PARIS (Sputnik) — French President Emmanuel Macron does not seem interested in closing down migration and stabilizing France, and seems to want to increase migration flows, alongside German Chancellor Angela Merkel, Schmidt told Sputnik.
Schmidt said that Macron's suggestion to create centers for migrants in North Africa was just an attempt to "calm down the talk about migration." In late July, Macron said France would set up processing centers in Libya, which would look into people's asylum demands without refugees having to make the dangerous crossing to Europe.
"We think that the high-ranking leaders in Europe want to bring as much migrants in the EU as possible, because on one hand, they say it for the public, they need those migrants to balance the low birth rate in Europe, and just out of the economic reasons. Just out of the economic reasons they take millions of migrants, and the EU is having a completely damaging population policy," Defense Europe spokesman said.
Schmidt pointed out that under the European Union's Dublin Regulation refugees had to apply for asylum in the first safe country they arrived in, but a large number of migrants arriving in Europe went through several countries before applying.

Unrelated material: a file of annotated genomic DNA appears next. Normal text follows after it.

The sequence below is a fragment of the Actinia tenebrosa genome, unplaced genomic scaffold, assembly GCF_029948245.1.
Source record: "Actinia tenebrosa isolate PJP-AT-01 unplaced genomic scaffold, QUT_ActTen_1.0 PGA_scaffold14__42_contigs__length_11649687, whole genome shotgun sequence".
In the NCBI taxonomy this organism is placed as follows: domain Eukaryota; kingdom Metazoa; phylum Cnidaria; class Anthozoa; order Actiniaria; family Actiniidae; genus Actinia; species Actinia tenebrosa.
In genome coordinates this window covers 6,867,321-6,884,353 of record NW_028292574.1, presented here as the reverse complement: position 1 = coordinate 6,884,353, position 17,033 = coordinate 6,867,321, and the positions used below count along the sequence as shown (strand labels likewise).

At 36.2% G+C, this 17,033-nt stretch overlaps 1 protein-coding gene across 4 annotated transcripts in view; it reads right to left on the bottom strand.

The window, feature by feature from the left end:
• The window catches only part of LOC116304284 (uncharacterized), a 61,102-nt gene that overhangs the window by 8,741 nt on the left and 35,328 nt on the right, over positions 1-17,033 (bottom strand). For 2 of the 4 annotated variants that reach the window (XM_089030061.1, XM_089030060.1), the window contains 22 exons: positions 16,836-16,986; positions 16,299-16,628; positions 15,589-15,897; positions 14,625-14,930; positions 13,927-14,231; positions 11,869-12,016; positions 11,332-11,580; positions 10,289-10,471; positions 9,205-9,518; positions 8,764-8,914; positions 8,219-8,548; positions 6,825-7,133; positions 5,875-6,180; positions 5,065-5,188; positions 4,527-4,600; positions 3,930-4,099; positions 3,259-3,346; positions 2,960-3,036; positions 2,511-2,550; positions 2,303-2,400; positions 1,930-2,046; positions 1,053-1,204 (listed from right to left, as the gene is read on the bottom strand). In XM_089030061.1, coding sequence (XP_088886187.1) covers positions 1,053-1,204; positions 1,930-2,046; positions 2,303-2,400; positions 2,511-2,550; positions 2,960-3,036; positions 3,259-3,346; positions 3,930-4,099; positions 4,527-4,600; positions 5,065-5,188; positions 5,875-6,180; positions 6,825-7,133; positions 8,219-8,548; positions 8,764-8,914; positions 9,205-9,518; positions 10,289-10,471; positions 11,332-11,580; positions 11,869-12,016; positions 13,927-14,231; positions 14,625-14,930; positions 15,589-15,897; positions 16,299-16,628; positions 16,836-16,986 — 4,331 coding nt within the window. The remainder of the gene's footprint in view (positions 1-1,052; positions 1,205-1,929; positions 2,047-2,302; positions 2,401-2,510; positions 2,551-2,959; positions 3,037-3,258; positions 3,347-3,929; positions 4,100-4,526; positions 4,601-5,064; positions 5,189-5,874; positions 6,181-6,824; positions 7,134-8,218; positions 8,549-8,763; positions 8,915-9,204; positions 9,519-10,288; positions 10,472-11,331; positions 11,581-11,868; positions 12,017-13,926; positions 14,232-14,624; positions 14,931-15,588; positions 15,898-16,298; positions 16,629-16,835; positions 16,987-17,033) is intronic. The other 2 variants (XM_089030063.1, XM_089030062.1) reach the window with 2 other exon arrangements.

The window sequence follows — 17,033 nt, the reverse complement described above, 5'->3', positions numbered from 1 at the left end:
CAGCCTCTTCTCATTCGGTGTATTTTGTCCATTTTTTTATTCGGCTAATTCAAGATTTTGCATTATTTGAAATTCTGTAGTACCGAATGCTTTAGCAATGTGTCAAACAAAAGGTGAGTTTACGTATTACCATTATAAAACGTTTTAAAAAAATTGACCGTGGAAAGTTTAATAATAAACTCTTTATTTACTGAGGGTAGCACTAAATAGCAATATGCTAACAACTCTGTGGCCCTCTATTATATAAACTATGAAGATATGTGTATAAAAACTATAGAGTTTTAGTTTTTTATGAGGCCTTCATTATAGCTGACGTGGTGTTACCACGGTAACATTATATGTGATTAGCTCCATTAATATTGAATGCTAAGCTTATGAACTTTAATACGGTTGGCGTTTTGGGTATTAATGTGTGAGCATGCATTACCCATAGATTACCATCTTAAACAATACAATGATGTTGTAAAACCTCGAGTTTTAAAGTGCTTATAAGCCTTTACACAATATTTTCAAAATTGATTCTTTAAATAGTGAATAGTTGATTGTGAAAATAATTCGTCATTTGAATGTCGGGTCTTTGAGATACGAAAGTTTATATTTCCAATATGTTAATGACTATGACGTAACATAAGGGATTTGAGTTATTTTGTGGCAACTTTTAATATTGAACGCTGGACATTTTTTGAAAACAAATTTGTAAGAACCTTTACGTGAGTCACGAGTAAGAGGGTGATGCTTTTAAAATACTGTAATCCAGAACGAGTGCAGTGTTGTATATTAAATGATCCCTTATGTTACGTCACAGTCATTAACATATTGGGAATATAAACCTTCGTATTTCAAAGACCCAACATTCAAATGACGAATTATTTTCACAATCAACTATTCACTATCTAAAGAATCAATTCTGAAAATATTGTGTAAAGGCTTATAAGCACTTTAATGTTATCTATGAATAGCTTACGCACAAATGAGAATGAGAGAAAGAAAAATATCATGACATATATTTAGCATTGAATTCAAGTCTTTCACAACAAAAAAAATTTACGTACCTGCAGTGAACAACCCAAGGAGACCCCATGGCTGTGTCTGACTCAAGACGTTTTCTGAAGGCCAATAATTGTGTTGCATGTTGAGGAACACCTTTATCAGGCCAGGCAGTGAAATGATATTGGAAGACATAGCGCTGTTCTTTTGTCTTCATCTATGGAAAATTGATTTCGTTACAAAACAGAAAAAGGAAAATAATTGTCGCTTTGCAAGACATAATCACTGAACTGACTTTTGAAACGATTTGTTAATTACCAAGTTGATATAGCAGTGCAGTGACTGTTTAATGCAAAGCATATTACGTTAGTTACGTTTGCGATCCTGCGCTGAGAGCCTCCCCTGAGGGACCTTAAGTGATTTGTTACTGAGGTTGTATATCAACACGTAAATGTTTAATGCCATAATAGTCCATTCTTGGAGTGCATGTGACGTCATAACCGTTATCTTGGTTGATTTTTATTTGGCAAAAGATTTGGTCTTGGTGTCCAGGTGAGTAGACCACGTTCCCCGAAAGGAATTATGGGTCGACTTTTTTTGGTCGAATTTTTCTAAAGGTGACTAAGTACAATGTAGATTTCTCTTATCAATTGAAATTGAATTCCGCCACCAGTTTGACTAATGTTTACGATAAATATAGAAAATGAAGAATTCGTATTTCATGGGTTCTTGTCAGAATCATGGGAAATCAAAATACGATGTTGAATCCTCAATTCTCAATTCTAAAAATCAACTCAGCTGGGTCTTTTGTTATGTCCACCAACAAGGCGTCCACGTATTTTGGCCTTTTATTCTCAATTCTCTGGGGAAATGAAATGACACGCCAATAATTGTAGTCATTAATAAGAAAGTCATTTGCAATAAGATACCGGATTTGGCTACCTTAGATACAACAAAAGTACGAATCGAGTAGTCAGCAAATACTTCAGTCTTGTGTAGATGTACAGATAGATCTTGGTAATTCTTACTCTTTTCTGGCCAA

Catherine Wihtol de Wenden, a researcher at Paris Institute of Political Studies specializing in migration, told Sputnik that the issue of distinguishing migrants from refugees was of major importance to France.
"We said we’ll reduce the time of the status determination to six months, which is a good thing, but it’s going to prove difficult except for we throw a lot of personnel on it," de Wenden said.
According to the researcher, the problem is present on the European level as well, for example, in Greece and Italy, because the existing legal instruments, such as the Geneva convention on refugees, do not "correspond anymore to the reality of the flux."
"The only solution to get out of it is to give a status of a temporary migrant, giving protection to people who do not correspond to the refugee status on one hand, and on the other to re-open the labor market in the troubled sectors to avoid the status of false refugees," de Wenden said.
The 1951 Refugee Convention ratified by 145 state parties defines the term "refugee," sums up the rights of the displaced and the duties of the states. The UN Refugee Agency is partially responsible for the implementation of the convention and states are required to cooperate with it.
Europe has been facing an unprecedented influx of migrants and refugees, many of them fleeing economic insecurity and conflict in their countries of origin. The Dublin Regulation establishes which European state should be responsible for an asylum claim, usually the first state a refugee enters.